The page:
• It will be understood by those skilled in the art that when a facial region contains noise, for example, extreme dark or extreme bright intensities that do not belong to natural human facial regions, the resultant mid-point calculation is likely to be biased. FIG. 17 shows an example of background noise included in the facial region 1706 in the facial detection results 1712 corresponding to the input image 1710. As depicted in FIG. 17, the graph 1700 illustrates a normalized histogram 1702 and accumulated histogram 1704 corresponding to the facial region 1706. The graph 1700 further indicates that the mid-point 1708 calculated for this region 1706 is M=32, due to the noise present in the region 1706 shown on the far left of the graph 1700. FIG. 18 shows the input image 1810 corresponding to the input image 1710 of FIG. 17 after discarding pixels having extreme intensity values. As shown in FIG. 18, the graph depicts the normalized histogram in luminance 1802 and accumulated histogram in luminance 1804 after noise reduction. The resulting mid-point (M) corresponding to the detected facial region 1806 (shown in the facial detection image 1812) has been adjusted (M=31) by discarding the pixels with extreme intensity values.
  • Returning to FIG. 10, after calculation of the mid-point (M) at step 1014, flow proceeds to step 1016, whereupon the minor dimension is determined as the smaller of the width and height of the received image. At step 1018, a width in pixels of the candidate facial region is determined. The ratio (R) of the face width over the minor dimension is then calculated at step 1020. According to one embodiment of the subject application, the ratio (R) is calculated as a percentage of the pixels (size) of the input image. The mid-point (M) is then compared to a preselected darkness threshold value (Th) at step 1022. The ratio (R) is then compared to a preselected threshold size value (P) at step 1024. A determination is then made at step 1026 whether the mid-point (M) is less than the preselected threshold darkness value (Th) and the ratio (R) is greater than the preselected size threshold value P, i.e. M<Th and R>P. In accordance with one embodiment of the subject application, the threshold darkness value is generated in accordance with a plurality of previous facial candidate measurements, and the threshold size value is generated in accordance with the plurality of previous facial candidate measurements. According to such an embodiment, the threshold values used in the example embodiment described with respect to FIG. 10 are Th=41 and P=10%.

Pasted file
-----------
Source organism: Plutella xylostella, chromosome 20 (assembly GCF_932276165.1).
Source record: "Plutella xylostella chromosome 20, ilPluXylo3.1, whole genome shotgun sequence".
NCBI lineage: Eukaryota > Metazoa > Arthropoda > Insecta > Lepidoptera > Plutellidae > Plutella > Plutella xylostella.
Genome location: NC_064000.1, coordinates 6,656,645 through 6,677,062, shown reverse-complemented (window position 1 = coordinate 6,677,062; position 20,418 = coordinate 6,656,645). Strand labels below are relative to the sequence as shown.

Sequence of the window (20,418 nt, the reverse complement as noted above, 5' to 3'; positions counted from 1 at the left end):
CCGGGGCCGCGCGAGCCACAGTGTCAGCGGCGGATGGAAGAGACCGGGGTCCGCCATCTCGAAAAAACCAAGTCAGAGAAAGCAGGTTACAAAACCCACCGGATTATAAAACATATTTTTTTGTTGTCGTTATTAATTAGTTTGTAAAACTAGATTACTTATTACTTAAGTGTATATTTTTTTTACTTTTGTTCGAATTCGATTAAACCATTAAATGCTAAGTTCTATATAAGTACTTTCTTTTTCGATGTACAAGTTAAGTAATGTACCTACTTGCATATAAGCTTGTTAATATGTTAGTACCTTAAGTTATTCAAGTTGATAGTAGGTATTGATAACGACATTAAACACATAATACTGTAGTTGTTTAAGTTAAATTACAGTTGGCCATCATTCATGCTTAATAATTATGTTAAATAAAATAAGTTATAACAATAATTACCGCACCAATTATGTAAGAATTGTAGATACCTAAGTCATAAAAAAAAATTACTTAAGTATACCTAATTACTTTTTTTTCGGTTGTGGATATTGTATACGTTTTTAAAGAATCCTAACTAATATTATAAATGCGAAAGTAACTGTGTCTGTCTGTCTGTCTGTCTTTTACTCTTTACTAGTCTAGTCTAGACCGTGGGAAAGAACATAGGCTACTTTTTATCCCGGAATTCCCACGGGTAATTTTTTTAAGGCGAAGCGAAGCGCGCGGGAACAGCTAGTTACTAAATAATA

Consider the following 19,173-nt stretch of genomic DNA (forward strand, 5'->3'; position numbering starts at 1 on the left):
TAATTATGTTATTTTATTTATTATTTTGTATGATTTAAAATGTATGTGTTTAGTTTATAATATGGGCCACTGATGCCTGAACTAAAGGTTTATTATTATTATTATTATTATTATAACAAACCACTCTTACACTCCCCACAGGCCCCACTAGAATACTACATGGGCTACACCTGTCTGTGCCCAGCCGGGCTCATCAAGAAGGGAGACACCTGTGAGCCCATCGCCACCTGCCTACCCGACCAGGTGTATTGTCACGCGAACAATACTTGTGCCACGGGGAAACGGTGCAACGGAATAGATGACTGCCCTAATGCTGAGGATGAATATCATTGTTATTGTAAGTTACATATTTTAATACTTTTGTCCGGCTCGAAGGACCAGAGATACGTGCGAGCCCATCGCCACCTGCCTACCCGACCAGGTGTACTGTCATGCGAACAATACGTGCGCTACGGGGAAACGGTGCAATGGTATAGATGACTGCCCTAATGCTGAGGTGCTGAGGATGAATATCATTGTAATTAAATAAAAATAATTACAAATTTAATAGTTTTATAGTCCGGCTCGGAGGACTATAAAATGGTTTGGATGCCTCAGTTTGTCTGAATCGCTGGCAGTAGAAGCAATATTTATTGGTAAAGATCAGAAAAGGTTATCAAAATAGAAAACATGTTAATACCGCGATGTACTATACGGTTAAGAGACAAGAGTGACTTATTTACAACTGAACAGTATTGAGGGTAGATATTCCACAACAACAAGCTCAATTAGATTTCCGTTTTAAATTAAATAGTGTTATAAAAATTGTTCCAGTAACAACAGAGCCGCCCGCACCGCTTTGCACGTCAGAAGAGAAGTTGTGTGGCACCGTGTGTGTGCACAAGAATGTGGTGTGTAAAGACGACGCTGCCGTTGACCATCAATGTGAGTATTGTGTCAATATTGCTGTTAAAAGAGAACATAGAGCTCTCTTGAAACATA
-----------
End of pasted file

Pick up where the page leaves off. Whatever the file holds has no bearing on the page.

• Upon a determination at step 1026 that the mid-point is less than the preselected darkness threshold value (Th) and the ratio (R) is greater than the preselected size threshold, i.e. the cropped facial region is dark enough and large enough, flow proceeds to step 1038. At step 1038, a facial recognition signal corresponding to an identified backlit facial region is generated by the controller 108, the workstation 122, or other suitable processing device implementing the methodology of FIG. 10. An image correction signal is then generated at step 1040 indicative of a correction to the cropped facial region so as to rectify the backlit appearance thereof. Adjusted image data is then generated at step 1042 in accordance with the image correction signal. A determination is then made at step 1036 whether another facial candidate region remains for processing in the input image. When no additional facial regions remain in the input image, operations with respect to FIG. 10 terminate. In the event that at least one additional facial candidate region has been isolated or identified via facial detection, operations return to step 1004, whereupon the at least one additional candidate facial region is cropped or isolated from the input image and the methodology of FIG. 10 continues thereafter as set forth above.
  • Returning to step 1026, when it is determined that the mid-point (M) is greater than or equal to the preselected darkness threshold value (Th) and/or the ratio (R) is less than or equal to the preselected size threshold value (P), flow proceeds to step 1028. FIG. 19 illustrates an example embodiment wherein the calculated mid-point (M) 1908 of the accumulated and normalized histogram 1900 for the input image 1902 is less than the predetermined threshold value Th, but the ratio (R) of the cropped facial region 1906 as illustrated in the detection image 1904 is not greater than the predetermined size threshold value (P). As will be appreciated by those skilled in the art, the size of the facial region 1906 illustrated in FIG. 19 is too small with respect to the predetermined threshold value P. At step 1028, the mid-point (M) is then compared to an adjusted darkness threshold value (Th′). The ratio (R) is then compared to an adjusted size threshold value (P′) at step 1030. Based upon previous facial candidate measurements, one embodiment of the subject application employs the following adjusted threshold values at step 1028 and step 1030, Th′=52, and P′=20%.